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atmosphere Definitions. APES 2013-2014. Troposphere.

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  • Where weather forms. Storms take place in the troposphere, which contains about 75% of the atmosphere (by mass), as well as the majority of the water vapor and dust particles found in the atmosphere. The water cycle (including clouds) occurs in the troposphere.

As altitude increases, temperature decreases—an exception occurs during temperature inversions, in which case temperature increases with altitude. An inversion can lead to pollution such as smog being trapped close to the ground, with possible adverse effects on health. An inversion can also suppress convection by acting as a "cap". If this cap is broken for any of several reasons, convection of any moisture present can then erupt into violent thunderstorms. Temperature inversion can notoriously result in freezing rain in cold climates.


Ozone has harmful effects in the troposphere, including chest pain, coughing, throat irritation, and congestion. It can also worsen bronchitis, emphysema, and asthma, reduce lung function, and may permanently scar lung tissue.

  • The “barrier” between the troposphere and stratosphere. The tropopause allows some movement between these two layers.
  • At this point, air ceases to cool with height, and becomes almost completely dry.
  • Most commercial aircraft are flown below the tropopause if at all possible to take advantage of the troposphere's temperature lapse rate. Jet engines are more efficient at lower temperatures.
  • Where the protective ozone layer floats. Stratospheric ozone (sometimes referred to as "good ozone") plays a beneficial role by absorbing the majority of incident UV-B and nearly all incident UV-C, allowing only a small amount to reach the Earth's surface. This ultraviolet light can cause biological damage like skin cancer, tissue damage to eyes and plant tissue damage. Note that the ozone in the stratosphere does not block out UVA.

Human-produced chemicals are responsible for the observed depletions of the ozone layer. The ozone-depleting compounds contain various combinations of the chemical elements chlorine, fluorine, bromine, carbon, and hydrogen and are often described by the general term halocarbons.


The compounds that contain only chlorine, fluorine, and carbon are called chlorofluorocarbons, usually abbreviated as CFCs. CFCs, carbon tetrachloride, and methyl chloroform are important human-produced ozone-depleting gases that have been used in many applications including refrigeration, air conditioning, foam blowing, cleaning of electronics components, and as solvents.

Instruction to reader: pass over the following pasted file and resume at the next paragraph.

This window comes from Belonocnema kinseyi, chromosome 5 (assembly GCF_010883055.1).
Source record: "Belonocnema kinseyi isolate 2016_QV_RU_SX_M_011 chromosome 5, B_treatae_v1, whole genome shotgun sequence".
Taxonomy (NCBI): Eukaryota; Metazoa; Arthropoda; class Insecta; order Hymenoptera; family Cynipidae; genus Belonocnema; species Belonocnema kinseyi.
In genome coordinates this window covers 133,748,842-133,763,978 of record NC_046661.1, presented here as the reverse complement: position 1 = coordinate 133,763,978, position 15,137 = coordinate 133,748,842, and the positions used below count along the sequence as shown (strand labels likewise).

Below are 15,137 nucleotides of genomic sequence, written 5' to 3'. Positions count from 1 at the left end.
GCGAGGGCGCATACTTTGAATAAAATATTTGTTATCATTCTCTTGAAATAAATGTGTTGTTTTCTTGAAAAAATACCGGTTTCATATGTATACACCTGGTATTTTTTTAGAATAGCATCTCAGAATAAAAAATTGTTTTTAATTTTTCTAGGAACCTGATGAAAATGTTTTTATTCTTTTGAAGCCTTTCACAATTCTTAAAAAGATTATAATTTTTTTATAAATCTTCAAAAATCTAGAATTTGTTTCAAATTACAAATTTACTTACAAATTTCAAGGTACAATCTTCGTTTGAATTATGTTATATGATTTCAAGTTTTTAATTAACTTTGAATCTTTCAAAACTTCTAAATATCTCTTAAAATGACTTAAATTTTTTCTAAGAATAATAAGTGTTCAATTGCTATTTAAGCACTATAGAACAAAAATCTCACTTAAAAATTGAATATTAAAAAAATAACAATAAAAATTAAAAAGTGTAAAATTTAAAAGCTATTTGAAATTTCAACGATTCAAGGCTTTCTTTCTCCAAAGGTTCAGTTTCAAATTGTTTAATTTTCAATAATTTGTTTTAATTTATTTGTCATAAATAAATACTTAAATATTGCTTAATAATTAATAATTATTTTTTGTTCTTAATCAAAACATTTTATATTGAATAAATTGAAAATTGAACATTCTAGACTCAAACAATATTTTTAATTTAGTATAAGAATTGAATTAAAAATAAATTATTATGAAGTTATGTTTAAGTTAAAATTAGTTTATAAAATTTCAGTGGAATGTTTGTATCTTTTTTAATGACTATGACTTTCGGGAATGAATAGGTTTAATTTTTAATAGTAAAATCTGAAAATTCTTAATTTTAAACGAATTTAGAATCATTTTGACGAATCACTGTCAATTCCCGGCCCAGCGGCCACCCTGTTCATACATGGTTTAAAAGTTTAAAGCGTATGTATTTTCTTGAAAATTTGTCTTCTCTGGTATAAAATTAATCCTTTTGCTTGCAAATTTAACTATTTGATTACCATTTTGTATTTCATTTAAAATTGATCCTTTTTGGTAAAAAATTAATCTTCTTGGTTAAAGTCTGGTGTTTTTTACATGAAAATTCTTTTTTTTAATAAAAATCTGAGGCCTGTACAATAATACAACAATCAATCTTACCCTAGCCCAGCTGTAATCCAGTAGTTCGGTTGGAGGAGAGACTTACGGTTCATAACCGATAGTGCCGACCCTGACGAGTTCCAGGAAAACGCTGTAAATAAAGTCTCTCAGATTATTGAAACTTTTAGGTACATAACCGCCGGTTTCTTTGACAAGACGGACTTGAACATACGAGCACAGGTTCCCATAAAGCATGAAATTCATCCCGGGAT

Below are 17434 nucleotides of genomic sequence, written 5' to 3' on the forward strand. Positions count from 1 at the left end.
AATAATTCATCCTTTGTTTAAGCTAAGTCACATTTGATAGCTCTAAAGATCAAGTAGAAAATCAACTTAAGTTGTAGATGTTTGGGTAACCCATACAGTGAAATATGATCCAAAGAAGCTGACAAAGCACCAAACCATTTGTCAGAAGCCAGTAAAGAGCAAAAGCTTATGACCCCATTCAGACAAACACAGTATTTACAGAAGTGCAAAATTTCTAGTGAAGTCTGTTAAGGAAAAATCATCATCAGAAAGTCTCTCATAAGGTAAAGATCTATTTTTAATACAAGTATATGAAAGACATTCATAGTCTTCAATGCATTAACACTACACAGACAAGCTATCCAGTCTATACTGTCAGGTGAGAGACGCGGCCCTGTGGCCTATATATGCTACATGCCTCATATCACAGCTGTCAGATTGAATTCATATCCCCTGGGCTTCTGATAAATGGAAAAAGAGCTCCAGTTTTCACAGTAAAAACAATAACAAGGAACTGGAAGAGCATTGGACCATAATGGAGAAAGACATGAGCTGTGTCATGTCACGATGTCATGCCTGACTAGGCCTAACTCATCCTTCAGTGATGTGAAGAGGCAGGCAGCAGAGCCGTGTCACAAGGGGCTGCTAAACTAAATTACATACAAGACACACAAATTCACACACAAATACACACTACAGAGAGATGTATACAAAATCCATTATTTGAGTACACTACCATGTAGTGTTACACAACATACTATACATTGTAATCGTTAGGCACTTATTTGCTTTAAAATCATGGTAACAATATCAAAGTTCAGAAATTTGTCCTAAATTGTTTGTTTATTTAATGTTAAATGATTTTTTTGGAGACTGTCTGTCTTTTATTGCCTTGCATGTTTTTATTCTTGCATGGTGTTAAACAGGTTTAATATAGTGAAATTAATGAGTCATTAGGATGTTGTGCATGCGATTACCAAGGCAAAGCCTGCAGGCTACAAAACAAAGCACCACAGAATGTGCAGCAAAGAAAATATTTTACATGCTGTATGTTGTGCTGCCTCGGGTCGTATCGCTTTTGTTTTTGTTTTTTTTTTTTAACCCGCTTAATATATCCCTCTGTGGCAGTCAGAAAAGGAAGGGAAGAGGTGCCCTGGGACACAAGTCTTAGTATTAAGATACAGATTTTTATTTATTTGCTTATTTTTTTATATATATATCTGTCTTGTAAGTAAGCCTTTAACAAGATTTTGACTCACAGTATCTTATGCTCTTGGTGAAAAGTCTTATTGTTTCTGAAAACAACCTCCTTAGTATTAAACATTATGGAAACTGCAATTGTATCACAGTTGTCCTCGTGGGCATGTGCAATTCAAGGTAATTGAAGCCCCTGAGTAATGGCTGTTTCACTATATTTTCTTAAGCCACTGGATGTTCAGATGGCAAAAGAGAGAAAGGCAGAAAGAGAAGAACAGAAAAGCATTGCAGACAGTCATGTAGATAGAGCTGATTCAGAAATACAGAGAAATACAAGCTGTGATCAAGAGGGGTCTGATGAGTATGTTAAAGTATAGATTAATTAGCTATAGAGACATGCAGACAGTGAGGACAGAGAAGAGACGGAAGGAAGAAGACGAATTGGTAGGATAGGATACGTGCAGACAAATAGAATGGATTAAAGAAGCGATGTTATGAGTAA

The stratosphere’s temperature increases as altitude increases. This is due to heat created from the absorption of ultraviolet radiation by ozone in this layer.

  • The stratosphere is “stratified” or separated into poorly-mixed layers (as opposed to the well-mixed troposphere, which is under the influence of convection currents).
  • The boundary between the stratosphere and mesosphere. At this point, air begins to cool with height again.
  • Space debris begins to burn as it enters the mesosphere. The mesosphere’s temperature decreases as altitude increases.
  • The mesosphere is odd
    • Noctilucent clouds can form in the mesosphere, far above the region where clouds normally form, the troposphere.
    • Site of odd types of lighting called “sprites” and “ELVES”
    • The mesosphere is hard to study. Weather balloons and jet planes cannot fly high enough to reach the mesosphere. The orbits of satellites are above the mesosphere. We don't have many ways to get scientific instruments to the mesosphere to take measurements there. We do get some measurements using sounding rockets (these rockets make short flights that don't go into orbit).
  • The boundary between the mesosphere and thermosphere. At this point, air begins to warm with height again.
  • The thermosphere’s temperature increases as altitude increases. The thermosphere reaches high temperatures (over 200C) due to absorption of solar radiation (largely x-ray and ultraviolet). This radiation (particularly UV) also causes ionization in the thermosphere. Solar activity strongly influences temperature in the thermosphere.

Contains two layers: the ionosphere (charged particles that can interfere with radio broadcasts) and the magnetosphere (charged particles that can interact with the Earth’s magnetic field to produce Aurora Borealis and Aurora Australis).

    • Charged particles (electrons, protons, and other ions) from space collide with atoms and molecules in the thermosphere at high latitudes, exciting them into higher energy states. Those atoms and molecules shed this excess energy by emitting photons of light, which we see as colorful auroral displays.

Although the thermosphere is considered part of Earth's atmosphere, the air density is so low in this layer that most of the thermosphere is what we normally think of as outer space. In fact, the most common definition says that space begins at an altitude of 100 km, slightly above the mesopause at the bottom of the thermosphere.

thermopause not shown in diagram
Thermopause (not shown in diagram)
  • The boundary between the thermosphere and exosphere. The exact altitude of the thermosphere varies by the energy inputs of location, time of day, solar flux, season, etc. and can be between 500–1000 km high at a given place and time because of these.
exosphere not shown in diagram
Exosphere (not shown in diagram)
  • The atmosphere dwindles into nothing as molecules drift into space. As explained in the definition for the thermosphere, outer space actually “starts” in the thermosphere.